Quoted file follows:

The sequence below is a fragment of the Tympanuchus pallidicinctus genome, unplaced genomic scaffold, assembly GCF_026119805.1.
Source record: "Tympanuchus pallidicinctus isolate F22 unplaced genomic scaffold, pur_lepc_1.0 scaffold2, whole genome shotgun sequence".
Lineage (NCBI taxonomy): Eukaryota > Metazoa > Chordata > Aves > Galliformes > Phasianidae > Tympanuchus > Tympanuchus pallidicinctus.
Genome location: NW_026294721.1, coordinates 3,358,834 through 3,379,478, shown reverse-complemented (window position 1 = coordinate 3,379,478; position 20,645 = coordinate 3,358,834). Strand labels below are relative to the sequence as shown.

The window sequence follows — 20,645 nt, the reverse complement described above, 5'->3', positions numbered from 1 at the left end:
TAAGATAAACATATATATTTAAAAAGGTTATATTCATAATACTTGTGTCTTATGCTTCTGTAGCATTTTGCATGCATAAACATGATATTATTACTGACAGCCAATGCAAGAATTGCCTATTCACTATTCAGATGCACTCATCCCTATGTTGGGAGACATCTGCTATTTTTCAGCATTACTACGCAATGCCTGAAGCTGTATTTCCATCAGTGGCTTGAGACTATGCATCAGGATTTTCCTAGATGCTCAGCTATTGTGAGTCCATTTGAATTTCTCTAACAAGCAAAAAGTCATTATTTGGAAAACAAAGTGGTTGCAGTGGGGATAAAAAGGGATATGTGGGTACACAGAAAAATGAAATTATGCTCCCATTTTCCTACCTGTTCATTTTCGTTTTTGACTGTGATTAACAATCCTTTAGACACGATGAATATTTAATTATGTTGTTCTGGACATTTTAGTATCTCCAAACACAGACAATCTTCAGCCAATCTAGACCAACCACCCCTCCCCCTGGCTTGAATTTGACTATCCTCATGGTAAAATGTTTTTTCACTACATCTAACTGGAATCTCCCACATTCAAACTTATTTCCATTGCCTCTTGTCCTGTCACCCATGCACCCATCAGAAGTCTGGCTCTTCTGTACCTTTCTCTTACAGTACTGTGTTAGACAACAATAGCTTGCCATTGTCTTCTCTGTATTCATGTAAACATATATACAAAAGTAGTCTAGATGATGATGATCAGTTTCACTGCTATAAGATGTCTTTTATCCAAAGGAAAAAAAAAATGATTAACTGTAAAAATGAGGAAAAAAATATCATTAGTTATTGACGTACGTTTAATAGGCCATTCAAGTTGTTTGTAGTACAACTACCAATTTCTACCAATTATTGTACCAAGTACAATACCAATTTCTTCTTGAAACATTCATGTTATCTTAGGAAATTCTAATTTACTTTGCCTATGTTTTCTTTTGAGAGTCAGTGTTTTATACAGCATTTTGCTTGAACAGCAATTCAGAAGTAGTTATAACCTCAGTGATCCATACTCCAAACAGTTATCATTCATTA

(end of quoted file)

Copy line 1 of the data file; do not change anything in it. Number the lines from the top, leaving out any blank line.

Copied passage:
The sequence below is a fragment of the Tympanuchus pallidicinctus genome, unplaced genomic scaffold, assembly GCF_026119805.1.